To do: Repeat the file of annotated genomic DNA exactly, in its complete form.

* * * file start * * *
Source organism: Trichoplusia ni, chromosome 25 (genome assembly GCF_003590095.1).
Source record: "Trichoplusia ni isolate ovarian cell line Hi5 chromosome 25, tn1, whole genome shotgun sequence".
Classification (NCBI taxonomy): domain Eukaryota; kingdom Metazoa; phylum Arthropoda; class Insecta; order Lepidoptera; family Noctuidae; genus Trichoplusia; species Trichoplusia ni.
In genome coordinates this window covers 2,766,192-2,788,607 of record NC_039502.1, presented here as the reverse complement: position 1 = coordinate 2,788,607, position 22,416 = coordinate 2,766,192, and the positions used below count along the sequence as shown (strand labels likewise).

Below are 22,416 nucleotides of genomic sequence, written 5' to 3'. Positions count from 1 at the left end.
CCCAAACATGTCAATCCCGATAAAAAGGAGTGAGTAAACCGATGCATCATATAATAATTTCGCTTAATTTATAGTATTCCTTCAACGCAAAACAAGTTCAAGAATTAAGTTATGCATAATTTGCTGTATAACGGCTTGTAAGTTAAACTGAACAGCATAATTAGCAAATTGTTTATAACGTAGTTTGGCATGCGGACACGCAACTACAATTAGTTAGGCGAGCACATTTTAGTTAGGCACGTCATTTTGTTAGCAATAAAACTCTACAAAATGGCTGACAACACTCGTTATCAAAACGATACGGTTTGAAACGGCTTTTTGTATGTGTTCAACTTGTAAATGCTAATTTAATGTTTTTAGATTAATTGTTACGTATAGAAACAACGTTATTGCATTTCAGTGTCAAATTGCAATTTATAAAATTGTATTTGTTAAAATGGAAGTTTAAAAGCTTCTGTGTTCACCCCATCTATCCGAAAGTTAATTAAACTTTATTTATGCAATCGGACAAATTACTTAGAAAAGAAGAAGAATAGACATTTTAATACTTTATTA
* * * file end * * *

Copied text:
Source organism: Trichoplusia ni, chromosome 25 (genome assembly GCF_003590095.1).
Source record: "Trichoplusia ni isolate ovarian cell line Hi5 chromosome 25, tn1, whole genome shotgun sequence".
Classification (NCBI taxonomy): domain Eukaryota; kingdom Metazoa; phylum Arthropoda; class Insecta; order Lepidoptera; family Noctuidae; genus Trichoplusia; species Trichoplusia ni.
In genome coordinates this window covers 2,766,192-2,788,607 of record NC_039502.1, presented here as the reverse complement: position 1 = coordinate 2,788,607, position 22,416 = coordinate 2,766,192, and the positions used below count along the sequence as shown (strand labels likewise).

Below are 22,416 nucleotides of genomic sequence, written 5' to 3'. Positions count from 1 at the left end.
CCCAAACATGTCAATCCCGATAAAAAGGAGTGAGTAAACCGATGCATCATATAATAATTTCGCTTAATTTATAGTATTCCTTCAACGCAAAACAAGTTCAAGAATTAAGTTATGCATAATTTGCTGTATAACGGCTTGTAAGTTAAACTGAACAGCATAATTAGCAAATTGTTTATAACGTAGTTTGGCATGCGGACACGCAACTACAATTAGTTAGGCGAGCACATTTTAGTTAGGCACGTCATTTTGTTAGCAATAAAACTCTACAAAATGGCTGACAACACTCGTTATCAAAACGATACGGTTTGAAACGGCTTTTTGTATGTGTTCAACTTGTAAATGCTAATTTAATGTTTTTAGATTAATTGTTACGTATAGAAACAACGTTATTGCATTTCAGTGTCAAATTGCAATTTATAAAATTGTATTTGTTAAAATGGAAGTTTAAAAGCTTCTGTGTTCACCCCATCTATCCGAAAGTTAATTAAACTTTATTTATGCAATCGGACAAATTACTTAGAAAAGAAGAAGAATAGACATTTTAATACTTTATTA